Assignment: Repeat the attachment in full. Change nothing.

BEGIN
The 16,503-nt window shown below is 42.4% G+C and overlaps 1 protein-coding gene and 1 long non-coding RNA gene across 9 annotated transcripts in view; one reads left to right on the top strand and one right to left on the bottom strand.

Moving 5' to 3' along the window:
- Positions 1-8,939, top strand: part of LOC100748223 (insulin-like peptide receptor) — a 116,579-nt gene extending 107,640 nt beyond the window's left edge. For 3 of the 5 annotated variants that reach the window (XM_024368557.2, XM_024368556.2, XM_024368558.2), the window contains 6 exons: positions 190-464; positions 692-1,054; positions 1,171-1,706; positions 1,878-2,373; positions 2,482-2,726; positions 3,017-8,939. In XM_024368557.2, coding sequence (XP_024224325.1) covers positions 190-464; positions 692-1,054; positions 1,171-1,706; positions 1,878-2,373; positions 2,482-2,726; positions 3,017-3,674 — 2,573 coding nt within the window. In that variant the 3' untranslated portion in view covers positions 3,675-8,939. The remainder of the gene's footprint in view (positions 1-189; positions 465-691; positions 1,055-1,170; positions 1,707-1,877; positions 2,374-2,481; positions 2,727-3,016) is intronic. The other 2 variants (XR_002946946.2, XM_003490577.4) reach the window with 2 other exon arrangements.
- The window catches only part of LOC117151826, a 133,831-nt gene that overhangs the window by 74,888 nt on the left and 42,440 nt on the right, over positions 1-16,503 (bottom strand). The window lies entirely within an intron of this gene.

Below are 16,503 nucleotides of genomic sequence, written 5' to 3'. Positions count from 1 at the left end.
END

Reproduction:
The 16,503-nt window shown below is 42.4% G+C and overlaps 1 protein-coding gene and 1 long non-coding RNA gene across 9 annotated transcripts in view; one reads left to right on the top strand and one right to left on the bottom strand.

Moving 5' to 3' along the window:
- Positions 1-8,939, top strand: part of LOC100748223 (insulin-like peptide receptor) — a 116,579-nt gene extending 107,640 nt beyond the window's left edge. For 3 of the 5 annotated variants that reach the window (XM_024368557.2, XM_024368556.2, XM_024368558.2), the window contains 6 exons: positions 190-464; positions 692-1,054; positions 1,171-1,706; positions 1,878-2,373; positions 2,482-2,726; positions 3,017-8,939. In XM_024368557.2, coding sequence (XP_024224325.1) covers positions 190-464; positions 692-1,054; positions 1,171-1,706; positions 1,878-2,373; positions 2,482-2,726; positions 3,017-3,674 — 2,573 coding nt within the window. In that variant the 3' untranslated portion in view covers positions 3,675-8,939. The remainder of the gene's footprint in view (positions 1-189; positions 465-691; positions 1,055-1,170; positions 1,707-1,877; positions 2,374-2,481; positions 2,727-3,016) is intronic. The other 2 variants (XR_002946946.2, XM_003490577.4) reach the window with 2 other exon arrangements.
- The window catches only part of LOC117151826, a 133,831-nt gene that overhangs the window by 74,888 nt on the left and 42,440 nt on the right, over positions 1-16,503 (bottom strand). The window lies entirely within an intron of this gene.

Below are 16,503 nucleotides of genomic sequence, written 5' to 3'. Positions count from 1 at the left end.